Perhaps I should just start this off by saying Mafia storylines are possibly my least favourite scenarios. Maybe (and probably unfairly) it seems like an easy target, the other possibility is that there's rarely anything new or illustrative about their activities. Either way, I'm acutely aware that this is a personal prejudice which is undoubtedly irrational and unreasonable.
Adding to the complication was THE NAMESAKE being the third Commissario Alex Blume novel, and my not having read either of the earlier ones. This meant that Blume, an interesting, enigmatic and flawed character, was not always quite fully fleshed out in my mind. Whilst not having read the earlier books didn't seem to matter in terms of picking up the plot of this part thriller / part police procedural, somehow I couldn't help wondering if the slightly disconnected feeling I was getting could be partially because it would have been better to have read this series in order. Whilst there were some aspects of Blume's backstory built into THE NAMESAKE, somehow he always seemed slightly distant, fuzzy around the edges. Perhaps other reviewers, who have read the full series, will be able to be much clearer on this requirement.
Given that involvement of the Ndreangheta in the plot, it wasn't all that surprising to find some predictable elements being explored - corruption, loyalty, power plays, so called "honour", vengeance and vendetta. The main plot pits Blume directly against one of the main underworld figures, whilst the sub-plot, the death of a poor unfortunate man who just happens to have the same name as a well-known Magistrate, is left to Blume's colleague (and romantic partner) Caterina and the rest of the team. The pace of the investigation is rapid, although the storyline doesn't always serve that well with the action frequently getting bogged down in a lot of extraneous meanderings into complicated family setups, past and present activities and what seemed like a lot of dead-end alleyways.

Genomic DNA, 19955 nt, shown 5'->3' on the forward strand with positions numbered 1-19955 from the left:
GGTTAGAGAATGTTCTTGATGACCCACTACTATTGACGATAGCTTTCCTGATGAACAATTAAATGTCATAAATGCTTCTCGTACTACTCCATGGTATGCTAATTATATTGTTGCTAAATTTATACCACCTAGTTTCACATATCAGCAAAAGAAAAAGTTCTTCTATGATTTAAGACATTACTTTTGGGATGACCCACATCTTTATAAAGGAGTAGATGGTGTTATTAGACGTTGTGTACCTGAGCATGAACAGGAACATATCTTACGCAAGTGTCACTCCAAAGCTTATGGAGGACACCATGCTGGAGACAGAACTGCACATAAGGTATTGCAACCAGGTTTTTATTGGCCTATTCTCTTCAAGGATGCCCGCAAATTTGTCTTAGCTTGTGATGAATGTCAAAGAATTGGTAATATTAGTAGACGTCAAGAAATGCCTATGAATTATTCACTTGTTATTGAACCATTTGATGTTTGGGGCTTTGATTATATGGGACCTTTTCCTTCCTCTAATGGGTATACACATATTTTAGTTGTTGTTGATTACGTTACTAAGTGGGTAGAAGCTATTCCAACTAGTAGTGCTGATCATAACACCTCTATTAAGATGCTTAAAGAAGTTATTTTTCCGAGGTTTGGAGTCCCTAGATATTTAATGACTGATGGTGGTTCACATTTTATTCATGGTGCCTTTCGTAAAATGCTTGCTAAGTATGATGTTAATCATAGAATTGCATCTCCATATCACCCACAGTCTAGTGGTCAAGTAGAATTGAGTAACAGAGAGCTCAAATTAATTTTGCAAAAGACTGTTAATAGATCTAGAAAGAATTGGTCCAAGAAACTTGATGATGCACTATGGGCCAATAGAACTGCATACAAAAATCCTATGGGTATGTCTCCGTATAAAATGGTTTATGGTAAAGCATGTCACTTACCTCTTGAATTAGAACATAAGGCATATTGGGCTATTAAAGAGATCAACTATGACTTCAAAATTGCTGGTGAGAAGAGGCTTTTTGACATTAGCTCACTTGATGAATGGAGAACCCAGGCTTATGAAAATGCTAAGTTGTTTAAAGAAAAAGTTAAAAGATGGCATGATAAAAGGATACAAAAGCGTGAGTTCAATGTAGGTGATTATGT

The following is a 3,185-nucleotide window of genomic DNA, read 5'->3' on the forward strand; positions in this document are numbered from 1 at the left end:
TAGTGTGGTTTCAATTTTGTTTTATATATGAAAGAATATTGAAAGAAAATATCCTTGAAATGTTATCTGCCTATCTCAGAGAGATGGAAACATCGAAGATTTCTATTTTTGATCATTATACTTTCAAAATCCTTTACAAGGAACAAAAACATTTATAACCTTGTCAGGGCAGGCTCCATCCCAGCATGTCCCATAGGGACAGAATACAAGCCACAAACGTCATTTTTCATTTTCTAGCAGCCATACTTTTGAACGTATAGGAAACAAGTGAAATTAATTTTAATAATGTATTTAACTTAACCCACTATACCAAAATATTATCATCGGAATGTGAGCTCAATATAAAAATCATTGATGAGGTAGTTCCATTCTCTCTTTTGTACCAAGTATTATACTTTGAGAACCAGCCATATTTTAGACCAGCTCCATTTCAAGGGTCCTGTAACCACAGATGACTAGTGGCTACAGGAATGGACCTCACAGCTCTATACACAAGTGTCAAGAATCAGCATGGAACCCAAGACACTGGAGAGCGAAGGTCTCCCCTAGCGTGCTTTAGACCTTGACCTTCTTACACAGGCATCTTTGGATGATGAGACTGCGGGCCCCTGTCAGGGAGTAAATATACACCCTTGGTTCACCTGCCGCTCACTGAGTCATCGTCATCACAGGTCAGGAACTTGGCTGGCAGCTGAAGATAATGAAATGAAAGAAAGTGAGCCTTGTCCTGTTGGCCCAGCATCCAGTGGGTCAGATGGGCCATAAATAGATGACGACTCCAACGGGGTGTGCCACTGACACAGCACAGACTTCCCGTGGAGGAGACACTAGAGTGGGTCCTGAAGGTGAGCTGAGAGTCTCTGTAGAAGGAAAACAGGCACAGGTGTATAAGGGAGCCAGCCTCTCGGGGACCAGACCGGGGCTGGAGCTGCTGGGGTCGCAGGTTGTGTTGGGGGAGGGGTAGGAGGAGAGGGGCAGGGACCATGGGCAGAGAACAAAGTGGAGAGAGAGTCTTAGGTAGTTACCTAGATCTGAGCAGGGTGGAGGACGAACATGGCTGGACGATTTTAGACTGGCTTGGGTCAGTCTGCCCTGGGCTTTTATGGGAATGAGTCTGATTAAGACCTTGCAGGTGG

The best part of the book was undoubtedly Blume, who is one of those classic strongly principled, but deeply flawed men. Struggling with commitment issues in his personal life, he's professionally decisive especially when it means he can avoid being quite so proactive personally. Although this did lead to a couple of scenes which, seemed somewhat disconnected from the main action, did provide some quite funny moments (I'm never going to park anywhere near a rubbish dump ever again in my life!),
The book also has a strong sense of place and culture. It felt quintessentially Italian in style and tone. Whilst it could very well be that people with more interest in things Mafia would find THE NAMESAKE works as a standalone, to be honest, I wish I'd read the earlier books first, but I'm definitely going to do just that.